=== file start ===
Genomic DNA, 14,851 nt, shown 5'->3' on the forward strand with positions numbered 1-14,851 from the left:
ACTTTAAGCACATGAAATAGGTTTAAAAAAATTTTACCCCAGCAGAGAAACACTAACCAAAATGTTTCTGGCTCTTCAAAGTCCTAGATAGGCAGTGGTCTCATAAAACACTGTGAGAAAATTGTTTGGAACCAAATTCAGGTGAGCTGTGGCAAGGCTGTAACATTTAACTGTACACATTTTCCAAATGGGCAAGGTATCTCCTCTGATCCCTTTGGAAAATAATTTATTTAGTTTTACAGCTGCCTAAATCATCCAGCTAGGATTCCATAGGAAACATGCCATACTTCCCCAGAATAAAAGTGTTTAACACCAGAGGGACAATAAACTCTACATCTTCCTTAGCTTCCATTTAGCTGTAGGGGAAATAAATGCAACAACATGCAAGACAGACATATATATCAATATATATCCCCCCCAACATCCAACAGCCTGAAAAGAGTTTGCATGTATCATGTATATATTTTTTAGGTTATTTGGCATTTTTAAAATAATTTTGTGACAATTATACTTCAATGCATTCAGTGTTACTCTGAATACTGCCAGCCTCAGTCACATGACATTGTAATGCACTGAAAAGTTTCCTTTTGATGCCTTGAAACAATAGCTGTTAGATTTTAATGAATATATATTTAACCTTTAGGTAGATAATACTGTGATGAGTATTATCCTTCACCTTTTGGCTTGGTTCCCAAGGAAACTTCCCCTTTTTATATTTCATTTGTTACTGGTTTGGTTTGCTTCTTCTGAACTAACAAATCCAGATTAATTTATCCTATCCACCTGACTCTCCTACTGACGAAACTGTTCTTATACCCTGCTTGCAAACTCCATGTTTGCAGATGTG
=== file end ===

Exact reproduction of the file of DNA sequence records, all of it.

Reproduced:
Genomic DNA, 14,851 nt, shown 5'->3' on the forward strand with positions numbered 1-14,851 from the left:
ACTTTAAGCACATGAAATAGGTTTAAAAAAATTTTACCCCAGCAGAGAAACACTAACCAAAATGTTTCTGGCTCTTCAAAGTCCTAGATAGGCAGTGGTCTCATAAAACACTGTGAGAAAATTGTTTGGAACCAAATTCAGGTGAGCTGTGGCAAGGCTGTAACATTTAACTGTACACATTTTCCAAATGGGCAAGGTATCTCCTCTGATCCCTTTGGAAAATAATTTATTTAGTTTTACAGCTGCCTAAATCATCCAGCTAGGATTCCATAGGAAACATGCCATACTTCCCCAGAATAAAAGTGTTTAACACCAGAGGGACAATAAACTCTACATCTTCCTTAGCTTCCATTTAGCTGTAGGGGAAATAAATGCAACAACATGCAAGACAGACATATATATCAATATATATCCCCCCCAACATCCAACAGCCTGAAAAGAGTTTGCATGTATCATGTATATATTTTTTAGGTTATTTGGCATTTTTAAAATAATTTTGTGACAATTATACTTCAATGCATTCAGTGTTACTCTGAATACTGCCAGCCTCAGTCACATGACATTGTAATGCACTGAAAAGTTTCCTTTTGATGCCTTGAAACAATAGCTGTTAGATTTTAATGAATATATATTTAACCTTTAGGTAGATAATACTGTGATGAGTATTATCCTTCACCTTTTGGCTTGGTTCCCAAGGAAACTTCCCCTTTTTATATTTCATTTGTTACTGGTTTGGTTTGCTTCTTCTGAACTAACAAATCCAGATTAATTTATCCTATCCACCTGACTCTCCTACTGACGAAACTGTTCTTATACCCTGCTTGCAAACTCCATGTTTGCAGATGTG